Cinder Hill Campground sits at the edge of beautiful East Lake in the caldera of Newberry Volcano. The area is part of the Newberry National Monument in Deschutes National Forest. The area is popular for its geological significance and multitude of recreational activities, making it an ideal individual and family camping excursion.
For more information about the Newberry National Volcanic Monument, please visit: https://www.fs.usda.gov/recarea/deschutes/recarea/?recid=66159
Visitors can take advantage of boating, kayaking, swimming and fishing on East Lake. A boat ramp is located in the campground, and the lake has a 10 mph speed limit.
For anglers, the lake provides the perfect setting to fish from boat or the shoreline. It supports rainbow trout, brown trout and Kokanee salmon. In September, the outlet of adjacent Paulina Lake may be choked with Kokanee moving to spawn in Paulina Creek.
The Crater Rim Trail, considered one of the finest high country trails in the area, boasts vast stretches of forest, deserts and mountains. The trail has many access points and connectors to other trails.
Cinder Hill Campground offers several sites close to the shore or within easy walking distance to the beach. It is an ideal campground for those hauling trailers, but it also has plenty of sites perfect for tents. Sites are equipped with tables and campfire rings with grills. Flush toilets and drinking water are also available.
East Lake is located within the collapsed crater, or caldera of Newberry Volcano. Nearly five miles in diameter, the caldera encircles the basins of East Lake and Paulina Lake. East Lake covers 1,044 acres and is 180 feet at its deepest point.
Paulina Creek flows from the lake and has chiseled a narrow gorge through the caldera's west wall creating a remarkable twin waterfall. Thermal vents and hot springs along the lake's northeast edge help create a highly productive ecosystem.
The surrounding undeveloped wilderness, clean streams and diverse forests support a variety of wildlife, including black bear, bighorn sheep, deer, native fish and migratory birds.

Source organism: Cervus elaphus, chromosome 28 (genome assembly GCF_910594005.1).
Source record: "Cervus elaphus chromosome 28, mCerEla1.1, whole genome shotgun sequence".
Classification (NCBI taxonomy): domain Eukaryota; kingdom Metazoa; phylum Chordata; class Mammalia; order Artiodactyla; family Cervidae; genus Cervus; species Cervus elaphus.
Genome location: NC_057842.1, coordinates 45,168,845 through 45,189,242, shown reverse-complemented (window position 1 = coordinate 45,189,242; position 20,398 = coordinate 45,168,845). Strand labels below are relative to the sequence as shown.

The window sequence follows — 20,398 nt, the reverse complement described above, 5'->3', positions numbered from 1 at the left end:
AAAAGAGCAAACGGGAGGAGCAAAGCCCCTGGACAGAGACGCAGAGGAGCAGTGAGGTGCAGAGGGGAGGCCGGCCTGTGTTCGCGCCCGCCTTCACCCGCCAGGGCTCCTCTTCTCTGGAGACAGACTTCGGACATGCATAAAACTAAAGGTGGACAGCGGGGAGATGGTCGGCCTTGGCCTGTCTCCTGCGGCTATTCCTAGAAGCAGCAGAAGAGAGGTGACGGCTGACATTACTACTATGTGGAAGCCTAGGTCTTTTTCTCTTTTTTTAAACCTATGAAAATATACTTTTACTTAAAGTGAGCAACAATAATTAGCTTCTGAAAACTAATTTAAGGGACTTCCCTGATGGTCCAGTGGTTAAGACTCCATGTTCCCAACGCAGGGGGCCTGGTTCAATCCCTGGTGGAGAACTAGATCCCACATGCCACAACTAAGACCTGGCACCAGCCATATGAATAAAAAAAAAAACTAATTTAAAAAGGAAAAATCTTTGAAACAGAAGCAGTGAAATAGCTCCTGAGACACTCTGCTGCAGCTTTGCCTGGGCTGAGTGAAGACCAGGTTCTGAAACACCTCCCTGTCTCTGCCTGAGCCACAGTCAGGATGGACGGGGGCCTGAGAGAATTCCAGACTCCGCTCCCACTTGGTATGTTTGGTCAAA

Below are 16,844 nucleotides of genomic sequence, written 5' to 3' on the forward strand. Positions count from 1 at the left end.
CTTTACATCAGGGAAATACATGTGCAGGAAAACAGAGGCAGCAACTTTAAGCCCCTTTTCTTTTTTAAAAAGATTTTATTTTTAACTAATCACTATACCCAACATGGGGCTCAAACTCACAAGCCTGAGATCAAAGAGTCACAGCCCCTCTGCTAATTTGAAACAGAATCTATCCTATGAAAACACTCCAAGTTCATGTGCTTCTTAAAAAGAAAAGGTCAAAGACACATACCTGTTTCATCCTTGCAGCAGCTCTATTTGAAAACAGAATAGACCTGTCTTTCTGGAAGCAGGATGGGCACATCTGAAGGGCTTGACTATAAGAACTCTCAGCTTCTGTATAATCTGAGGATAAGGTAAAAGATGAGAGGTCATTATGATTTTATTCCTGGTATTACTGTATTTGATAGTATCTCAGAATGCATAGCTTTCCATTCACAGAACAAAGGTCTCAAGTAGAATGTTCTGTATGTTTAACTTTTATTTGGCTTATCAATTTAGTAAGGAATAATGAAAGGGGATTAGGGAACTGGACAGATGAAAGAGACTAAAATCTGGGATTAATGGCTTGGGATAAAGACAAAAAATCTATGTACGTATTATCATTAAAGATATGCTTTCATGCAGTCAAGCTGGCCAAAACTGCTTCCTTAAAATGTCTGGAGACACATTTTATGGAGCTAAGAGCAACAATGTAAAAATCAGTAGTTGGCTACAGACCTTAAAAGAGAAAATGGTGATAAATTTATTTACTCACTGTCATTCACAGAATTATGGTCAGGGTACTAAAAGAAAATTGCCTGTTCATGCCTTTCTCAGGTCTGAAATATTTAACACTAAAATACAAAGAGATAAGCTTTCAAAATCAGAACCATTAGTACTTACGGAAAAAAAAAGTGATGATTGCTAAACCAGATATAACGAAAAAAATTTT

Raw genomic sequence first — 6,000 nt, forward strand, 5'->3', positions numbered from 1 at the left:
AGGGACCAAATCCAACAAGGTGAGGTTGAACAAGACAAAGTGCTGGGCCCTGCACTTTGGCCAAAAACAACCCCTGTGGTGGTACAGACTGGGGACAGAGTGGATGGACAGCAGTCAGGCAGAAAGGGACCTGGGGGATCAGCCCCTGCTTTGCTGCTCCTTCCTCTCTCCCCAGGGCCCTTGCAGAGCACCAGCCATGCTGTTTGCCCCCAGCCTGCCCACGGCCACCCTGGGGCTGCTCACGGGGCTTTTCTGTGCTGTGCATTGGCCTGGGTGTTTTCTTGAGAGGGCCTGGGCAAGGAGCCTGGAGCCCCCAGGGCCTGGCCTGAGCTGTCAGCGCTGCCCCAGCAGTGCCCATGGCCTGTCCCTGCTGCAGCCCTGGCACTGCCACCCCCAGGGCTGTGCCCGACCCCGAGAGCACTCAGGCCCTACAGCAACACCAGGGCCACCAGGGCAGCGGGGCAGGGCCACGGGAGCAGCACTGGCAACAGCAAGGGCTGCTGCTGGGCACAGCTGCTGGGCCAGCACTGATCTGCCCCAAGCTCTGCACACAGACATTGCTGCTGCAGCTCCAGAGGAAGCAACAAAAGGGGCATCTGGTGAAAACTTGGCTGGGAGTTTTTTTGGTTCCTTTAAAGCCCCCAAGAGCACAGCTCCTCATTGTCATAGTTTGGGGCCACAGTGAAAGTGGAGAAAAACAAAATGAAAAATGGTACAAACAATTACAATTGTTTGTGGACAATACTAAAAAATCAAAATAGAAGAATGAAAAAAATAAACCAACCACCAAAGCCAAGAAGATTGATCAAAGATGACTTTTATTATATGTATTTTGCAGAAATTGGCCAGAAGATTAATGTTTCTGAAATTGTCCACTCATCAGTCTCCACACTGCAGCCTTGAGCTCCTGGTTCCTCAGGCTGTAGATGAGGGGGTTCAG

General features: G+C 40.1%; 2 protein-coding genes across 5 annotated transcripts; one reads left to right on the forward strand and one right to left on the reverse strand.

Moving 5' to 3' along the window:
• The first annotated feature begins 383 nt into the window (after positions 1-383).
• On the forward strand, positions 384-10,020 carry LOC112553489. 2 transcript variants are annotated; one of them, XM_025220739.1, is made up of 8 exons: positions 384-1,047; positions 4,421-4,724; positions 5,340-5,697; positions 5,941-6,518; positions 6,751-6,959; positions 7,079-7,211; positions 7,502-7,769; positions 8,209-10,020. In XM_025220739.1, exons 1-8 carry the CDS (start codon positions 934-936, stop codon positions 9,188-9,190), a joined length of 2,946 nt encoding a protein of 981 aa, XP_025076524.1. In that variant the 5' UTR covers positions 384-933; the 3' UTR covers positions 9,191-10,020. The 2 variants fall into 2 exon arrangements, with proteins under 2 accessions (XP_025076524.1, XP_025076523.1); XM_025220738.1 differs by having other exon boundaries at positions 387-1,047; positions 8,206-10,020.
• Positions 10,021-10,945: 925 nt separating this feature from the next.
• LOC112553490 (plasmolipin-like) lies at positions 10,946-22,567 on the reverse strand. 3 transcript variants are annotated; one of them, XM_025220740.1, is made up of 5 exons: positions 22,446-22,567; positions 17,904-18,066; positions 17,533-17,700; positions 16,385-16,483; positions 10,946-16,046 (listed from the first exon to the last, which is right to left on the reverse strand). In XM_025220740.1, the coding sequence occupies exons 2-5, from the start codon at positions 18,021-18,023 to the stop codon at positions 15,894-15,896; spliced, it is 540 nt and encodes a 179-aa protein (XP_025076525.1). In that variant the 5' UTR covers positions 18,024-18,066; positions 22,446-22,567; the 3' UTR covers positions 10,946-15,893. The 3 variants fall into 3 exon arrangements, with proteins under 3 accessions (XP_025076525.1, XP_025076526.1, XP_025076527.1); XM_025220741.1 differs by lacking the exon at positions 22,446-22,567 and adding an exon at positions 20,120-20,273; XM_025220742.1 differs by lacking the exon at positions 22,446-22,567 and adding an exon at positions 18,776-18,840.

Big Obsidian Flow Trail offers a 1-mile interpretive trail that climbs up and onto this impressive lava flow of obsidian (black volcanic glass) and pumice. The Big Obsidian Flow is 1300 years old, the youngest lava flow in Oregon.
Lava Lands Visitor Center in nearby Bend, Oregon, is a great starting point for visitors to learn about the diverse landscape and history of the area through educational programs and exhibits.
Lava River Cave, also located in the Newberry National Volcanic Monument, is nearly a mile long. The northwest section of the cave is the longest continuous lava tube in Oregon.
A nearby resort, operating under a special use permit from the Deschutes National Forest offers visitors lodging, last minute essentials and boat rentals.
ADA Access: N
Nice campground on East Lake. Stayed here for a night in August, and it was very pleasant. Having the East Lake resort and store close by is a nice amenity, as we were able to pop over to pick up some food and essentials. Of course there are a bazillion hikes and things to do in the area, so all around this is a well rounded camping option.
Really nice big Campground with bathrooms and water.
We were at campsite 59 which was full of ants (the camp host said that one was one of the worst and the people before us who had severe allergies had to leave). Also in front of a mini trail to the lake so lots of people walking through our site. Also had to walk all of our stuff in as the parking lot is right there but a bit down (Which I prefer but people with ADA issues may want to be aware). Overall more of an RV park but a nice place.
Beautiful campground. No utilities. Lake and sky gorgeous. Boats max 10 mph so everyone can enjoy.
Beautiful campground location on the shores of East Lake. Many campsites available along the shoreline with gorgeous views. Other spots are less exciting but still close to walk down to the busy and popular beach.
Flush toilets. Boat launch available. If you aren’t along the shoreline, many of the spots are not that secluded. As it is the end of the road, you're more often able to find available camp sites, though you are further from Paulina Lake lodge, the visitor center, and other park amenities.
Gets cold at night but perfect during the day.
My wife and I went camping here with some friends in the summer of 2017. The site we stayed at (number unknown) was clean and there was easy access to a water pump and bathrooms (actual plumbing). The East lake and Paulina lake area have some good trails to hike and ride horses on that are well-used and matched the maps that we downloaded. If you hike them, bring lots of water since it's a dry area and there are not a lot of streams to refill and filter water from. Also bring plenty of sunscreen since the forest canopy is not very thick.
The lake is wonderful! The water was crystal clear and a comfortable temperature for a post-hike swim. Be sure to wear sandals on the beach since it is made up of coarse volcanic rock. You can walk barefoot, but you sure as heck won't be recreating any Top Gun volleyball scenes. If you're using inflatable furniture on the beach, I recommend putting down a tarp to protect from any sharp edges.
Dang, Paulina and East Lakes are beautiful. Walk out to the lake on a clear, dark night for the most beautiful view of the stars you've ever seen. We loved our time here. Some great hikes start from this area, and the lake is great for water activities. Make sure to check out the hot springs along the shore of Paulina Lake. Oh, and it IS pronounced Paul-I-Nuh. I'd heard that and Paul-eeh-nuh. And turns out the first is correct.